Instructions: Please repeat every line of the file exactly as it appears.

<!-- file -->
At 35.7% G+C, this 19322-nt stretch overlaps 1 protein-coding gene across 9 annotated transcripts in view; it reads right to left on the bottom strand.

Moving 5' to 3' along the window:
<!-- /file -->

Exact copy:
At 35.7% G+C, this 19322-nt stretch overlaps 1 protein-coding gene across 9 annotated transcripts in view; it reads right to left on the bottom strand.

Moving 5' to 3' along the window: